Silva retools Ocean Course at The Breakers

By Shane Sharp, Contributor

PALM BEACH, -- Even the oldest and the best of them have to be put down for a while so they can get better. The Ocean Course at The Breakers Palm Beach, Florida's oldest 18-hole layout, will close in mid-May so as to undergo a comprehensive, $4 million renovation by architect Brian Silva. This historic design, whose original holes were laid out by Alex Findlay in 1897, is scheduled to reopen for resort play in November.

Guest access to the luxury hotel's alternate course, Breakers West Golf Club, will not be affected by the Ocean Course project, according to Dan St. Louis, director of golf at the oceanfront resort.

"With Silva heading this revitalization effort, we can expect to transform the Ocean Course into one of the finest vintage courses in the U.S.," St. Louis explained. "We will raise the bar on The Breakers golf experience to a premium level that complements the highest standards found throughout the resort. Ultimately, we feel the Ocean Course renovation will benefit the overall guest and member experience."

While his recent original designs (Cape Cod National GC in Brewster, Mass.; Waverly Oaks GC in Plymouth, Mass.) earned him 1999 "Architect of the Year" honors from Golf World magazine, Silva remains one of golf's leading practitioners of vintage course restoration. The architect's list of clients in Florida alone -- Seminole, Gulfstream, CC of Orlando, Card Sound, Riviera and Jupiter Island Club -- is long and impressive; it's also ultra private. At The Breakers resort, guests and members will finally see for themselves why Silva's skills are in such demand.

"The goal at The Breakers is to end up with a golf course that offers the best possible playing conditions while looking and playing more like a vintage golf course," said Silva, a partner with Uxbridge, Mass.-based Cornish, Silva and Mungeam, Inc. (CSM). "We all agreed the layout needed to be brought up to a level of quality consistent with the hotel. The footprint of a great golf course is here, but we have to re-inject what's been lost to the rigors of time."

The Ocean Course has been tinkered with on many occasions; its proximity to the Atlantic has exposed it to the elements non-stop for more than a century. In other words, very little of Findlay's original work remains. Silva has undertaken a thorough overhaul, rather than just painting over the existing canvas: 18 new putting surfaces, 88 new or rebuilt bunkers, state-of-the-art turfgrass tee to green, dozens of mature palm and tropical-flowering trees and new cart paths.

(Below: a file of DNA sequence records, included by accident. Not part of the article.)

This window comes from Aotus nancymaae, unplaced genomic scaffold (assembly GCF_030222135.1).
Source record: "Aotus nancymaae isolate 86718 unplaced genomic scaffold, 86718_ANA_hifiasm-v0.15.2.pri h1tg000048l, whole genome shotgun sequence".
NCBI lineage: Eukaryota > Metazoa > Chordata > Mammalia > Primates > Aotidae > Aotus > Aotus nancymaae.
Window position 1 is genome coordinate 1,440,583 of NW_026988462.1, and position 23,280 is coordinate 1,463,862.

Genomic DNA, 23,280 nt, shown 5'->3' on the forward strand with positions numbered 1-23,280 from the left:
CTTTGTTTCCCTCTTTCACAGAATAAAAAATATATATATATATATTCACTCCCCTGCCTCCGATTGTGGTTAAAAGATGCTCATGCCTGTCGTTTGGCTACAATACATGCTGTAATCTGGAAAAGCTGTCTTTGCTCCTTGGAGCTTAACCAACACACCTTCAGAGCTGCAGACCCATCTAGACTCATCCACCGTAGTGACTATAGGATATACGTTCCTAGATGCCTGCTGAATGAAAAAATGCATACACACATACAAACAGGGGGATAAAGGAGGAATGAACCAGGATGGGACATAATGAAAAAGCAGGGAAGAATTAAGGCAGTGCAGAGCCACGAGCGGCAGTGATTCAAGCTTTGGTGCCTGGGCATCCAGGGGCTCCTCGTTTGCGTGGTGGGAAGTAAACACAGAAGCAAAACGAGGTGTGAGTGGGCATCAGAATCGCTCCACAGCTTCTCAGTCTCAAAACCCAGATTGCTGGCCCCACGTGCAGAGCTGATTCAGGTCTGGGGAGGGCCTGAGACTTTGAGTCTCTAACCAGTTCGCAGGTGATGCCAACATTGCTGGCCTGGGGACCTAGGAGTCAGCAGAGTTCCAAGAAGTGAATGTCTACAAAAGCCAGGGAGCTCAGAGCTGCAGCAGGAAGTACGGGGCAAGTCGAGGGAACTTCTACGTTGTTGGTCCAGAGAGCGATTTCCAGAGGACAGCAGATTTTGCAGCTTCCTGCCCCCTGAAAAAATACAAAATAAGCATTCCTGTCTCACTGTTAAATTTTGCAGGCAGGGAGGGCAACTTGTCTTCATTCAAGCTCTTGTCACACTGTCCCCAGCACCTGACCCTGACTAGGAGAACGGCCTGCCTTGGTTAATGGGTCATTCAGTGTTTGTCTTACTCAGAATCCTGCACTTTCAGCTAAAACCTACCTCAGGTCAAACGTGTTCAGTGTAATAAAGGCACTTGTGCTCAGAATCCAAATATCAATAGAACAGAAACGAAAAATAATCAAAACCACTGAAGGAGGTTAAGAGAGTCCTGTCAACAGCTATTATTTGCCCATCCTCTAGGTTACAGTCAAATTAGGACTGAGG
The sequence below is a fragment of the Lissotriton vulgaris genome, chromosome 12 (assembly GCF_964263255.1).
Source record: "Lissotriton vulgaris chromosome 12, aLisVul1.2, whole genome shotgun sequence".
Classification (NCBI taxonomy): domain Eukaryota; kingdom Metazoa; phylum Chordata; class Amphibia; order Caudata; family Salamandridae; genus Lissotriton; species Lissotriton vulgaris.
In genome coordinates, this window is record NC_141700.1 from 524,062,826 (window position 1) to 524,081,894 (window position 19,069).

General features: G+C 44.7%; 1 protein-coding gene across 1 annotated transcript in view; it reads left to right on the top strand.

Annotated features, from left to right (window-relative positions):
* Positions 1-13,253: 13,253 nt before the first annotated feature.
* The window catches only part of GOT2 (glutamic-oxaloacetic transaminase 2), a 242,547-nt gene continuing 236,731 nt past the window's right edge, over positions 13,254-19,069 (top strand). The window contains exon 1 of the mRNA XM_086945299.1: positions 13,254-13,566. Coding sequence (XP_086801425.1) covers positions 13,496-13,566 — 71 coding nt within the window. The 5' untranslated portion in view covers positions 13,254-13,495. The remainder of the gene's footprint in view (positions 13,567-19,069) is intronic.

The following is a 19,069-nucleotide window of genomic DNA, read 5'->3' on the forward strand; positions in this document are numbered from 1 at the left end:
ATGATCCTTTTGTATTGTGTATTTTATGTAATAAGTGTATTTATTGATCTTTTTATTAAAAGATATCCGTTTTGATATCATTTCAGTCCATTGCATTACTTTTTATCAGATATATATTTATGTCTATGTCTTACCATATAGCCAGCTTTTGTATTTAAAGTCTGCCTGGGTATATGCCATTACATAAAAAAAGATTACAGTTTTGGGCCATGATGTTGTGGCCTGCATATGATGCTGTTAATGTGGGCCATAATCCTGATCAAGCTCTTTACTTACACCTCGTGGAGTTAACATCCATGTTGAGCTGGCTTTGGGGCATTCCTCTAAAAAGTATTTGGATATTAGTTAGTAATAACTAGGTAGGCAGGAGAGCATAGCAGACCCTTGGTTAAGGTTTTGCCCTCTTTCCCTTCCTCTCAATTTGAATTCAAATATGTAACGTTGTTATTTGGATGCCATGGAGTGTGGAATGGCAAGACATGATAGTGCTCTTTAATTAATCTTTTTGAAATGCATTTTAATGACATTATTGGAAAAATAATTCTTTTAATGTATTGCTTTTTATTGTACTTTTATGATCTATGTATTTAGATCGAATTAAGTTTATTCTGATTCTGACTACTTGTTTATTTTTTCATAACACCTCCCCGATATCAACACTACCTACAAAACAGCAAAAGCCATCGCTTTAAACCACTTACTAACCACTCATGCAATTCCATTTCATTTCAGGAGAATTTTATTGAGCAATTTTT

Silva has added 200 yards to the layout, which will play to a same par (70 from the back tees, 72 from the front). The hole locations remain the same, but their order of play has been recast to reduce the necessary road crossings from four to two.

"By hiring Brian Silva, we felt we could best maintain the classic style of the course, the 'Old Palm Beach' character," added St. Louis. "We're never going to host a tour event here; we're restoring an heirloom, creating something unique. These are extraordinary improvements, but we are determined NOT to do anything out of character here."

The concurrent construction of a brand new 30,000 square foot golf & tennis clubhouse will complement the course renovation.

The Breakers Palm Beach, home to the Todd Anderson Golf Academy, is a Mobil Five-Star, AAA five diamond resort, and is regarded by many as the crown jewel of Florida's east coast. The 569-room, Italian Renaissance-style hotel is located in the heart of Palm Beach and resides on 140 acres of oceanfront property. Founded in 1896 and listed on the National Register of Historic Places, the hotel recently completed a $100 million revitalization and expansion effort, complementing Silva's work at the Ocean Course.

Outside Florida, Silva's recent restoration credits also include the Donald Ross-designed Biltmore Forest Country Club in Asheville, N.C., site of last year's USGA Women's Amateur. In Pittsburgh, the architect is currently preparing Seth Raynor's Fox Chapel Golf Club for the Curtis Cup Matches in 2002.

In addition to its course restoration work, CSM will open five original layouts in 2000, including Black Creek Club (Silva's hotly anticipated Raynor homage in Chattanooga, Tenn.) and Mark Mungeam's Colt's Neck (N.J.) Golf & Country Club. Partners Geoffrey Cornish, Silva and Mungeam currently have projects under construction as far afield as Florida, Tennessee, North Carolina and Guatemala, not to mention all six New England states, New York, Pennsylvania, New Jersey and Illinois, where Mungeam is now preparing the North Course at Olympia Fields CC for the 2003 U.S. Open.

Shane SharpShane Sharp, Contributor

Shane Sharp is vice president of Buffalo Communications, a golf and lifestyle media agency. He was a writer, senior writer and managing editor of TravelGolf.com from 1997 to 2003.


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